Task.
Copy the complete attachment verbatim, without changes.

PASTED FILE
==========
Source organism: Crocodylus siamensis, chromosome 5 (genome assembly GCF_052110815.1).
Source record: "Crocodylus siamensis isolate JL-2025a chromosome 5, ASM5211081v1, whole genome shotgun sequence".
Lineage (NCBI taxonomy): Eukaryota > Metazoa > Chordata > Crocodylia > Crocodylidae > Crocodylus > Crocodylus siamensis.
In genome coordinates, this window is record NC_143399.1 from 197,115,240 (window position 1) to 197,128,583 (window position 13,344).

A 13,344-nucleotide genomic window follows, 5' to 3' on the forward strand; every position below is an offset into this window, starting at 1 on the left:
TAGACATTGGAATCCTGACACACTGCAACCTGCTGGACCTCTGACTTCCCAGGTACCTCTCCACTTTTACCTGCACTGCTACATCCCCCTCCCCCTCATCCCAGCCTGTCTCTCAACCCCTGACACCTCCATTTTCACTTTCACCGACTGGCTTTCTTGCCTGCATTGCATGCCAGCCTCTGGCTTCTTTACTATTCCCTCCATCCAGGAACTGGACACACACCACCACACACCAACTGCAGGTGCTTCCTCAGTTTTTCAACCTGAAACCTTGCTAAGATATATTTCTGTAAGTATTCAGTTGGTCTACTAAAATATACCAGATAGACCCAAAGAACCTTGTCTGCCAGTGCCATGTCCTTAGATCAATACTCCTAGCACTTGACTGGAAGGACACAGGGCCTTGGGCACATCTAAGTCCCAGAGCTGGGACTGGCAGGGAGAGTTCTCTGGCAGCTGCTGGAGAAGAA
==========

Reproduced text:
Source organism: Crocodylus siamensis, chromosome 5 (genome assembly GCF_052110815.1).
Source record: "Crocodylus siamensis isolate JL-2025a chromosome 5, ASM5211081v1, whole genome shotgun sequence".
Lineage (NCBI taxonomy): Eukaryota > Metazoa > Chordata > Crocodylia > Crocodylidae > Crocodylus > Crocodylus siamensis.
In genome coordinates, this window is record NC_143399.1 from 197,115,240 (window position 1) to 197,128,583 (window position 13,344).

A 13,344-nucleotide genomic window follows, 5' to 3' on the forward strand; every position below is an offset into this window, starting at 1 on the left:
TAGACATTGGAATCCTGACACACTGCAACCTGCTGGACCTCTGACTTCCCAGGTACCTCTCCACTTTTACCTGCACTGCTACATCCCCCTCCCCCTCATCCCAGCCTGTCTCTCAACCCCTGACACCTCCATTTTCACTTTCACCGACTGGCTTTCTTGCCTGCATTGCATGCCAGCCTCTGGCTTCTTTACTATTCCCTCCATCCAGGAACTGGACACACACCACCACACACCAACTGCAGGTGCTTCCTCAGTTTTTCAACCTGAAACCTTGCTAAGATATATTTCTGTAAGTATTCAGTTGGTCTACTAAAATATACCAGATAGACCCAAAGAACCTTGTCTGCCAGTGCCATGTCCTTAGATCAATACTCCTAGCACTTGACTGGAAGGACACAGGGCCTTGGGCACATCTAAGTCCCAGAGCTGGGACTGGCAGGGAGAGTTCTCTGGCAGCTGCTGGAGAAGAA